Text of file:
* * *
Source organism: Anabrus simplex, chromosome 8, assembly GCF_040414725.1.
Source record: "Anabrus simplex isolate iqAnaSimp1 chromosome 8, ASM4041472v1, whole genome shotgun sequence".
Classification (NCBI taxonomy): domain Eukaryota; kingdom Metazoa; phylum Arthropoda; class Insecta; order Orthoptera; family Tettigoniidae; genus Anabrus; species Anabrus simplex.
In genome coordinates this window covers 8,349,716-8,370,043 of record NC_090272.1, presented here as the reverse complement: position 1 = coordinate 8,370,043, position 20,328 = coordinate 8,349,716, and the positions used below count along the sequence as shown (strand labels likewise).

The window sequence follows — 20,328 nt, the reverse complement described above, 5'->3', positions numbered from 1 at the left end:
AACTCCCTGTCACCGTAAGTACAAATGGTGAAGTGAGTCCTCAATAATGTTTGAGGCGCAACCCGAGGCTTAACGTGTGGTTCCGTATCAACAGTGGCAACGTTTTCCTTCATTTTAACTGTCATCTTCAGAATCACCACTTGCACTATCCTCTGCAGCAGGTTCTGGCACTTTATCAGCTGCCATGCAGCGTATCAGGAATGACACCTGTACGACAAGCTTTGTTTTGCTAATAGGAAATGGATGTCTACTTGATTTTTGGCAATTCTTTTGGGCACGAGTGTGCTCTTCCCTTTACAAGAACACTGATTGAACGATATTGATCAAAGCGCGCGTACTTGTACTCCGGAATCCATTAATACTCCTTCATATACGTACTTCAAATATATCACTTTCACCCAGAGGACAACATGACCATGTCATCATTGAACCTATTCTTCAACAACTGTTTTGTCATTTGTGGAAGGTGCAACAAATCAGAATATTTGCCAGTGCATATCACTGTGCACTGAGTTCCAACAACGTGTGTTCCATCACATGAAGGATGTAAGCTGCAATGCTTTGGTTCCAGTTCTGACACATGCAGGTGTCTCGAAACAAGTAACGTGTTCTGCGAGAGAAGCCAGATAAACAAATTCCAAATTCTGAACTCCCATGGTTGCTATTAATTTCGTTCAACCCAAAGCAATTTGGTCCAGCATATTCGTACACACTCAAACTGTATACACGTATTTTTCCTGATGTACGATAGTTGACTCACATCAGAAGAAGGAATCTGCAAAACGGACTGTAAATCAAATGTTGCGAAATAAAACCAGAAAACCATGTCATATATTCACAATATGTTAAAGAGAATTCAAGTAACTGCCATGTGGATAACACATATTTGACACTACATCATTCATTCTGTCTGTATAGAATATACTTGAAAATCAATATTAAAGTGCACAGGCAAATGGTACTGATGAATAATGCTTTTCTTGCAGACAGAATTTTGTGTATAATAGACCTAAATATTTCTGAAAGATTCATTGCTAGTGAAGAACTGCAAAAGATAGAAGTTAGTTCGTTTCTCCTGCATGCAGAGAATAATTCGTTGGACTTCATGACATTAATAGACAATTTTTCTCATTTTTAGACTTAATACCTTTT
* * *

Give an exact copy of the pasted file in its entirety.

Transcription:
Source organism: Anabrus simplex, chromosome 8, assembly GCF_040414725.1.
Source record: "Anabrus simplex isolate iqAnaSimp1 chromosome 8, ASM4041472v1, whole genome shotgun sequence".
Classification (NCBI taxonomy): domain Eukaryota; kingdom Metazoa; phylum Arthropoda; class Insecta; order Orthoptera; family Tettigoniidae; genus Anabrus; species Anabrus simplex.
In genome coordinates this window covers 8,349,716-8,370,043 of record NC_090272.1, presented here as the reverse complement: position 1 = coordinate 8,370,043, position 20,328 = coordinate 8,349,716, and the positions used below count along the sequence as shown (strand labels likewise).

The window sequence follows — 20,328 nt, the reverse complement described above, 5'->3', positions numbered from 1 at the left end:
AACTCCCTGTCACCGTAAGTACAAATGGTGAAGTGAGTCCTCAATAATGTTTGAGGCGCAACCCGAGGCTTAACGTGTGGTTCCGTATCAACAGTGGCAACGTTTTCCTTCATTTTAACTGTCATCTTCAGAATCACCACTTGCACTATCCTCTGCAGCAGGTTCTGGCACTTTATCAGCTGCCATGCAGCGTATCAGGAATGACACCTGTACGACAAGCTTTGTTTTGCTAATAGGAAATGGATGTCTACTTGATTTTTGGCAATTCTTTTGGGCACGAGTGTGCTCTTCCCTTTACAAGAACACTGATTGAACGATATTGATCAAAGCGCGCGTACTTGTACTCCGGAATCCATTAATACTCCTTCATATACGTACTTCAAATATATCACTTTCACCCAGAGGACAACATGACCATGTCATCATTGAACCTATTCTTCAACAACTGTTTTGTCATTTGTGGAAGGTGCAACAAATCAGAATATTTGCCAGTGCATATCACTGTGCACTGAGTTCCAACAACGTGTGTTCCATCACATGAAGGATGTAAGCTGCAATGCTTTGGTTCCAGTTCTGACACATGCAGGTGTCTCGAAACAAGTAACGTGTTCTGCGAGAGAAGCCAGATAAACAAATTCCAAATTCTGAACTCCCATGGTTGCTATTAATTTCGTTCAACCCAAAGCAATTTGGTCCAGCATATTCGTACACACTCAAACTGTATACACGTATTTTTCCTGATGTACGATAGTTGACTCACATCAGAAGAAGGAATCTGCAAAACGGACTGTAAATCAAATGTTGCGAAATAAAACCAGAAAACCATGTCATATATTCACAATATGTTAAAGAGAATTCAAGTAACTGCCATGTGGATAACACATATTTGACACTACATCATTCATTCTGTCTGTATAGAATATACTTGAAAATCAATATTAAAGTGCACAGGCAAATGGTACTGATGAATAATGCTTTTCTTGCAGACAGAATTTTGTGTATAATAGACCTAAATATTTCTGAAAGATTCATTGCTAGTGAAGAACTGCAAAAGATAGAAGTTAGTTCGTTTCTCCTGCATGCAGAGAATAATTCGTTGGACTTCATGACATTAATAGACAATTTTTCTCATTTTTAGACTTAATACCTTTT